Two Pieces by Nancy Kricorian
These pieces were submitted by Nancy Kricorian as part of the 2015 PEN World Voices Online Anthology.
Nancy Kricorian’s event: Armenian Genocide: A Dark Paradigm
My grandmother is in heaven. This heaven has no Turks, no women in skimpy bathing suits, no squirrels in the pear trees. Her mansion is very clean and there are plastic covers on the furniture. In the morning she combs out her long hair and puts on a blue-flowered dress. Jesus stops by for coffee and cheoregs. She claps her hands when she sees the fuchsia he has brought her. Grandma and Jesus sit in the kitchen and talk about plans for the new Armenian Cultural Center. They look at old photo albums and the day passes quickly. When it is suppertime, Jesus goes back to his place next door. Knowing it will soon be dark in Watertown, my grandmother rings the bell for the angel. She gives the angel a Three Musketeers bar for the trip. Just before I fall asleep, I hear the rustle of the candy wrapper behind my headboard.
Homage to Bourj Hammoud
Have you heard a thrush sing while its nest burns in the wind?
Listen. In the morning you can hear the bright strike of hammers and the rasp of saws. Children carry sand from the riverbanks in their school satchels. First they build the church, then the school, and finally a house for each family according to its means. The tents and shacks are taken down one by one. Each family plants a mulberry tree and tends its garden.
The remnants of Marash create a new Marash. And so also Nor Sis, Nor Adana, Nor Giligia, and Nor Hadjin are made. You can hear the sounds of the trades learned in the orphanage workshops: carpenter’s plane, sewing machine and cobbler’s bench. The sharp smell of the tannery is in the air and in their clothes. All Beirut wears their shoes.
Look at the children outside the church in their freshly pressed clothes, and the girls have ribbons in their hair. Look at the food spread on the luncheon table and the hands that pass the platters. Someone has told a joke and there is laughter. Someone pulls an instrument from its case.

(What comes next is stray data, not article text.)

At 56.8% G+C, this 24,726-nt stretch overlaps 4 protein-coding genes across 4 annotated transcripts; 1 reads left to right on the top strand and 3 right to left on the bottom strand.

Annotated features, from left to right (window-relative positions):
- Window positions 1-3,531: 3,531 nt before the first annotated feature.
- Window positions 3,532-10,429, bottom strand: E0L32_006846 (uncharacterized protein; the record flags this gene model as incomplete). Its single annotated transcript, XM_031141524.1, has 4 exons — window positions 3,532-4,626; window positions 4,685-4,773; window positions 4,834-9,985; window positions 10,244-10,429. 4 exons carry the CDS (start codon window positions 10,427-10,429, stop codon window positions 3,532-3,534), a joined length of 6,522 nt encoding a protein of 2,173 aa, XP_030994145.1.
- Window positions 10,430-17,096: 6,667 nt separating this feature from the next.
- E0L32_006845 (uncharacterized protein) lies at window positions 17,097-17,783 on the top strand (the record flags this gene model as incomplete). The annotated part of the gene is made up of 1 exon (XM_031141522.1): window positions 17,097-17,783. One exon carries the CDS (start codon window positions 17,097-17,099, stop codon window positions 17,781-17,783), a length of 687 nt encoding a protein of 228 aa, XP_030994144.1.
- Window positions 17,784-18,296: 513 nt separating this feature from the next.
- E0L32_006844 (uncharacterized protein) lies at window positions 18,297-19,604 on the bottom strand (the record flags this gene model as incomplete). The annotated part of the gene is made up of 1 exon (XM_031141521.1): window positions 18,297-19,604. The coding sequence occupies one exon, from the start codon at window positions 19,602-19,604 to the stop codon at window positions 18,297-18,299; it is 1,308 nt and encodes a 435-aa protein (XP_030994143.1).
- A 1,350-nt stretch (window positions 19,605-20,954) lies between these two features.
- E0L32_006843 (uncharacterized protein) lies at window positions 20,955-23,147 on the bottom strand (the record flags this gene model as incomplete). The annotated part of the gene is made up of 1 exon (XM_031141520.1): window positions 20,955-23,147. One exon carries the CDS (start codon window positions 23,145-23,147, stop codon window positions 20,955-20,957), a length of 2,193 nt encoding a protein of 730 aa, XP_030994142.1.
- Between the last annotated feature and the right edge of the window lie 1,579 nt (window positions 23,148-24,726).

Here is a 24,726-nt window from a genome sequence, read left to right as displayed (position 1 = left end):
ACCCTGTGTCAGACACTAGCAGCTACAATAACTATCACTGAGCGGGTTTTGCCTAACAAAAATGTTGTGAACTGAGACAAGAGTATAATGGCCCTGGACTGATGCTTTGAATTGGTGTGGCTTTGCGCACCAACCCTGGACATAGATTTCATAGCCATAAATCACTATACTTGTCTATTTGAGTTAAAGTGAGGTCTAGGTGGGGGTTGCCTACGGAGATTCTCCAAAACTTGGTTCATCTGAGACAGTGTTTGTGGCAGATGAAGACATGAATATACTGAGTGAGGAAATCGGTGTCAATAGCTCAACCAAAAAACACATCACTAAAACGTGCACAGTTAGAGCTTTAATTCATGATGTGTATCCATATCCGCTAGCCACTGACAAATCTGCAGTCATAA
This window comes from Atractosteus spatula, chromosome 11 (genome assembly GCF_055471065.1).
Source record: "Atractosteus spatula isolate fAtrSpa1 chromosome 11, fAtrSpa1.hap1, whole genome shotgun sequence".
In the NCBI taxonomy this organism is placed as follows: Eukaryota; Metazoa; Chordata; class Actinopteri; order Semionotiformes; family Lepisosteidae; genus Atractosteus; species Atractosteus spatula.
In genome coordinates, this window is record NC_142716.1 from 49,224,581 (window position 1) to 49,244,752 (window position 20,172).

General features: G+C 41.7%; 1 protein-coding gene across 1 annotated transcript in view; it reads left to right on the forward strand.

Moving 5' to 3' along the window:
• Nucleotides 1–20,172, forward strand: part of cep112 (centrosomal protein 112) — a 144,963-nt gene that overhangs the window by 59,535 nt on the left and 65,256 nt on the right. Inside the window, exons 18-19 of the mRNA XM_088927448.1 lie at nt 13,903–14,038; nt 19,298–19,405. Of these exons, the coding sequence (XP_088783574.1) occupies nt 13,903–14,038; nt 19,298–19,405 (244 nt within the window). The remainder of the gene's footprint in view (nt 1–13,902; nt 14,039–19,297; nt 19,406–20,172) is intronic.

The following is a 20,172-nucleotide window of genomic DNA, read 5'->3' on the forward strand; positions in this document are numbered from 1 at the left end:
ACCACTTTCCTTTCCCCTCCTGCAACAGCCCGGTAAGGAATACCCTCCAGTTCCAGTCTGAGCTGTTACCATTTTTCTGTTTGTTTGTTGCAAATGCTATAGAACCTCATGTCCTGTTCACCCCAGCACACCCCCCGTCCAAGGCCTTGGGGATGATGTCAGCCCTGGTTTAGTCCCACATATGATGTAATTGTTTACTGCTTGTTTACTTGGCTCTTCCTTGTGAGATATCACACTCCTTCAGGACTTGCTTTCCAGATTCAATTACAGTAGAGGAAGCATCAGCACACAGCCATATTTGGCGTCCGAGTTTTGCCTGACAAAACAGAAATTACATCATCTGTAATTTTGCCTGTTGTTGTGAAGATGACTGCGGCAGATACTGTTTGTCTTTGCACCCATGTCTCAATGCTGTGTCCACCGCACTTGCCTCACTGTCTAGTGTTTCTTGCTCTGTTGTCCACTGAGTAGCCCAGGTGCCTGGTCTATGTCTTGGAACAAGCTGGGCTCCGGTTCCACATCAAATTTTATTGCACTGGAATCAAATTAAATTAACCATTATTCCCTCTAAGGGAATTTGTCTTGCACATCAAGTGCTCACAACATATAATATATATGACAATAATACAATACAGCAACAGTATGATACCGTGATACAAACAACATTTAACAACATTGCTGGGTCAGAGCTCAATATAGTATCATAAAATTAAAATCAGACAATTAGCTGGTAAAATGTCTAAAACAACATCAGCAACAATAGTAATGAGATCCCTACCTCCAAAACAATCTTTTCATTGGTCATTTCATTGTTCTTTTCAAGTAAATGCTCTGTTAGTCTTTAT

Speak of those times, or don’t, when the parties take up arms against each other. How the women of one church throw boiling water out the window on the men with guns. When all Beirut stops fighting, for how many more weeks do the Armenian men continue to shed each other’s blood?
Speak then of the flowering: the neighborhood children grow tall. Among them are musicians, actors, painters and poets. In this world their parents have rebuilt from ashes, they now believe anything is possible, and everything is new.
Remember this: when the Civil War comes, neutrality is no amulet against the bullets and the bombs. Jewelers flee the downtown souk for Bourj Hammoud, where the militiamen patrol the night and then also the day. So many boats leave the port. Carrying leather suitcases to the airports, so many are exiled again.
Remember Nor Adana, Nor Marash, Nor Sis. Men still play backgammon and grill meat on braziers on the sidewalk. Remember the narrow alleys and wooden houses of Sanjak Camp, razed for a shopping plaza. Oh people of long memory, listen, look, speak, remember: your stories are a homeland.
“The Angel” was originally published in Caliban 2 (1987).